This two-day workshop brought together academics, activists, artists and NGOs to discuss the challenges and opportunities presented by the idea of ‘Embracing Jamaican Sexualities’.

The event included the first screening in Jamaica of ‘The Abominable Crime’, a documentary film exploring homophobia in Jamaica.

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17 May 2014: Jamaican Cultural Conference

The Jamaican Cultural Conference was established by the artist Rachael Minott, a Jamaican born Art and History of Art finalist student at the University of Reading, as a part of her final degree show, GINDEAR 2014. The event gave a forum for a number of academics from across the UK whose field of research is based on Jamaica, to speak about their work.

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13 June 2014: “Caribbean Queer: Impossibility or inevitability?”

Keynote address at Homophobia Rewritten Conference, Birkbeck, University of London.

The conference explored how attacks on queer lives and non-normative bodies are represented in fiction and other forms of cultural production? What forms of resistance and modes of being different are imagined in these texts? It explored representations of intimate lives lived with and against the threat of violence, and documents anti-homophobia and other forms of resistance, to ask new questions about the interlinked cultures, histories, experiences and politics of violence and sexuality across time and place.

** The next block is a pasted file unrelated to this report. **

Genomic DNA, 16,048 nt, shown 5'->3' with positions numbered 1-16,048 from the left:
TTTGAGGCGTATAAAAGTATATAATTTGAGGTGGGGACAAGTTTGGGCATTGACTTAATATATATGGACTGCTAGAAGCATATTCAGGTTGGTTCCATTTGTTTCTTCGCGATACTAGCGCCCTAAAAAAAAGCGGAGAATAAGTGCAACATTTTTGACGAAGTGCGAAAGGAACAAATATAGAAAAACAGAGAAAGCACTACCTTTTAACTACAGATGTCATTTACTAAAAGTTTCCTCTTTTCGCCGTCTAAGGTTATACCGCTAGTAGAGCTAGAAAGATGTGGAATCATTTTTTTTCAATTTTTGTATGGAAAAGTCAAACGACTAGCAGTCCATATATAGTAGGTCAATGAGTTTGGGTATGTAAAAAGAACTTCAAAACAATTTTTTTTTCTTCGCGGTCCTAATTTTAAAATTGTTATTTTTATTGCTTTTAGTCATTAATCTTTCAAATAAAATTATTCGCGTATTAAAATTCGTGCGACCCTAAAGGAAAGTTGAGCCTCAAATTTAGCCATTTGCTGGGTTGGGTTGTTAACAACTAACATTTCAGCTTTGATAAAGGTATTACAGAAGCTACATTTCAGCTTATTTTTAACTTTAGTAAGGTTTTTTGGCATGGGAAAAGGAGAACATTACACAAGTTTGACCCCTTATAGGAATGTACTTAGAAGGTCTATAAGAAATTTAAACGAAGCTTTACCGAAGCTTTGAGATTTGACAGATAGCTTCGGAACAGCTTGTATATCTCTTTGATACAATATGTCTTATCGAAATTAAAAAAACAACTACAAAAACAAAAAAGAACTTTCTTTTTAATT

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11 October 2014: Jamaica Rising Festival, Bristol

Panel discussion chaired by Roger Griffin with Glave, Keon West [Goldsmiths] about homophobia and LGBTIQ rights after screening of The Abominable Crime at Arnolfini

Ujima Radio website

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27 October 2014: “Contemporary Issues in the Caribbean”

Address at Long Island University, Brooklyn (NY), USA

The LIU Brooklyn School of Health Professions collaborated with the Gender Studies Board, Voices of the Rainbow, and the Latin American and Caribbean Studies Program to present an evening of talks about contemporary social issues in the Caribbean. The goal of this event was to provide the audience with the opportunity to learn about two major social issues in the Caribbean today: marijuana policy reform and LGBT rights.

 

March 2015: “Queer States of Mind: Carribean imaginings posthomophobia, posthuman”

Keynote address at Altered States Conference, University of Liège, Belgium.